Another anecdote connected with this: For some years I have been documenting Japan’s notorious suicide forest (photos relating to this here), where dozens of Japanese go to kill themselves each year. Of the original measures considered to buck this trend, one of the more seriously considered ones was ….. to build a wall around the forest.

I think that just about sums it up really. Ok, so it didn’t come to fruition, but the message was pretty clear. Build a wall, and people won’t come to OUR prefecture to kill themselves. Fortunately we have some individuals who think differently than the powers in government. Hence the notices at the entrances to the forest asking people to think twice. And below a number to call to talk over your troubles.

The suicide issue here bothers me, not because the numbers are so high, but because nobody really seems to care. One suicide “expert” once asked me: “Don’t you think these people have a right to take there own life?” My answer: “Of course. But wouldn’t it be nice if they also had the right to choose to get help first?”

My six pen’orth for the day …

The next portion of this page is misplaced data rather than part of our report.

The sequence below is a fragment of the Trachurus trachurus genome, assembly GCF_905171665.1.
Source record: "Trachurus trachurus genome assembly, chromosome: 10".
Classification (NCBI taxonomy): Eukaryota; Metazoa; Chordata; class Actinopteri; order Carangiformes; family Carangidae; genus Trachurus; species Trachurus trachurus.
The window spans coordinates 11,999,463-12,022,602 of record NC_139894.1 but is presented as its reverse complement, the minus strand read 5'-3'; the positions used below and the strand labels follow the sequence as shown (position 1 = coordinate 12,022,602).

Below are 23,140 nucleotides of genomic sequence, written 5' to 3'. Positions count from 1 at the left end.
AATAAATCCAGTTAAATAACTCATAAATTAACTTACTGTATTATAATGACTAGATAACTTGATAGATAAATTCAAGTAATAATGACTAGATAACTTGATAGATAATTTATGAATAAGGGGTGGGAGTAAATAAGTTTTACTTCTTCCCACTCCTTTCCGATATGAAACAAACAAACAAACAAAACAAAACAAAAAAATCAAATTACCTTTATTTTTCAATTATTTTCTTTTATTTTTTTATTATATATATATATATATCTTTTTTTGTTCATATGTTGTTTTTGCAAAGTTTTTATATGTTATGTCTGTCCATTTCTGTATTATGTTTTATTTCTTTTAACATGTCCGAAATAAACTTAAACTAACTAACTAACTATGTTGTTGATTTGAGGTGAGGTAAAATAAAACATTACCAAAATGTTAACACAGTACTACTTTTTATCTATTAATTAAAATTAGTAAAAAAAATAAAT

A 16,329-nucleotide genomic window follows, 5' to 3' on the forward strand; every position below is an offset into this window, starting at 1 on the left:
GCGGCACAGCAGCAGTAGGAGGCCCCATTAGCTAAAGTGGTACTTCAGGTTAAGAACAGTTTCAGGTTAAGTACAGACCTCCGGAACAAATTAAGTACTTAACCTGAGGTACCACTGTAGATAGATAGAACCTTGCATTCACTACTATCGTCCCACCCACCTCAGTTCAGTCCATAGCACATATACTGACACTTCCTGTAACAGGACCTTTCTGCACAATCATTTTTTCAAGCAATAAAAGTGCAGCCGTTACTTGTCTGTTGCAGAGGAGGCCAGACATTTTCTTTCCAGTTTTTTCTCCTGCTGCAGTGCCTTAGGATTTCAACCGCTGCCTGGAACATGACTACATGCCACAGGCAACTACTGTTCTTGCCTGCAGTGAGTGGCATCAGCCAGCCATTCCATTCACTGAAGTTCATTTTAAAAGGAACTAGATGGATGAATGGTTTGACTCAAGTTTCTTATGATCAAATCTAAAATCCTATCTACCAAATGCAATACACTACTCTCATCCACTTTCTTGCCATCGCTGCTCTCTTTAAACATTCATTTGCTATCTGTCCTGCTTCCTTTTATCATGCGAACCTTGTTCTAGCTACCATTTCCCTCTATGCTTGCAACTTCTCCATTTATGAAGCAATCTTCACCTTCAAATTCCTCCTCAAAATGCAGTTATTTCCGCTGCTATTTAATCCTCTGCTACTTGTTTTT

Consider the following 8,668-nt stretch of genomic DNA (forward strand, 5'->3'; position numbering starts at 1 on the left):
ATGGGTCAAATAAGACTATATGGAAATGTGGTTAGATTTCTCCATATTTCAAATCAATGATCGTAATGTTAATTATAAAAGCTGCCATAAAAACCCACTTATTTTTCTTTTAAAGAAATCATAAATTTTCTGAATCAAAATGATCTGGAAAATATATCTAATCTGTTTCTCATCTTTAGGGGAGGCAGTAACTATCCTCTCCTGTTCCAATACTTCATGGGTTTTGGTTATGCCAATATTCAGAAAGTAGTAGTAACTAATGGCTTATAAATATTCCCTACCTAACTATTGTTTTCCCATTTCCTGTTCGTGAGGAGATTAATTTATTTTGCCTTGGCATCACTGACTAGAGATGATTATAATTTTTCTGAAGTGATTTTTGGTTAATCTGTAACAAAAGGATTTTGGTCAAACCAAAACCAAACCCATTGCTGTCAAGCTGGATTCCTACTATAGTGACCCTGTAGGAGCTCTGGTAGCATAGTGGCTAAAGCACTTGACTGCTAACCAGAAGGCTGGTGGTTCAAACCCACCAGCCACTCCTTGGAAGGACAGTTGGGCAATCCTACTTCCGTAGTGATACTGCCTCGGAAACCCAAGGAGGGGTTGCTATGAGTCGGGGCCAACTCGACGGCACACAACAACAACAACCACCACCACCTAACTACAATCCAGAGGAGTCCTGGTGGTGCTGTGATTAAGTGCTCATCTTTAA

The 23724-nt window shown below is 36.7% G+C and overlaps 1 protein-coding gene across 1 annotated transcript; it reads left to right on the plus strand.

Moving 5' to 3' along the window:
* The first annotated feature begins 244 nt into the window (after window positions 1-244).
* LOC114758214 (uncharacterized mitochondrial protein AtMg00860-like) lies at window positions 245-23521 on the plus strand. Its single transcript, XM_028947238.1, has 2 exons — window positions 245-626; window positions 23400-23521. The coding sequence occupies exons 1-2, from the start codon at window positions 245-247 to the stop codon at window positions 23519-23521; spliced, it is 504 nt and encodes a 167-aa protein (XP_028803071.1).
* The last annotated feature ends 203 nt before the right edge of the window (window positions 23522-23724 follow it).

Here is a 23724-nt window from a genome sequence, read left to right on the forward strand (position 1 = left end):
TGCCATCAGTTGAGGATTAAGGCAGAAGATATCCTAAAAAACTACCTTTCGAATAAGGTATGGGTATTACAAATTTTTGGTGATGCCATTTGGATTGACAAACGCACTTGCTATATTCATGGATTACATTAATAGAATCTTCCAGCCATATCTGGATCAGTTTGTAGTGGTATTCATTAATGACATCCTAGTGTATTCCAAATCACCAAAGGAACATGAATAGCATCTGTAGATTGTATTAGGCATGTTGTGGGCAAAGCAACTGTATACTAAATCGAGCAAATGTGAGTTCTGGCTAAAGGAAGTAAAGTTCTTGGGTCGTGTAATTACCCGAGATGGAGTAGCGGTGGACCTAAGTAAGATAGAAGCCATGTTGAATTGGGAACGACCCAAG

Photojournalism Exhibition

A visitor looks at photos from the DAYS Japan annual photojournalism awards winners' exhibition in Shinjuku, Tokyo. The exhibition runs until May 18th 2011, before moving onto various other venues in Japan.  Robert Gilhooly Photo

 

 

Shameless plug, I know, but this doesn’t happen every day. A few of my photos are on display at the Konica-Minolta Gallery in Shinjuku, Tokyo. Please drop by if you are in the area … admission is free.

Some of the photographers on display are Days Photojournalism Awards first prize winner Jan Dago and Adam Dean, among other award-winning snappers. I was awarded with a prize by special jury for my suicide forest photos, three of which are on display in the gallery sandwiched between those depicting the Pakistan floods by Andrees Latif and others about maternal mortality in Sierra Leone by Jean Chung. I really don’t mind rubbing shoulders with those two.

A gallery of the suicide forest photos can be found here. Some people might find a few of these shots a little disturbing.

Access directions to Konica-Minolta gallery here

Info on exhibition here (Japanese only)

Review on CNN here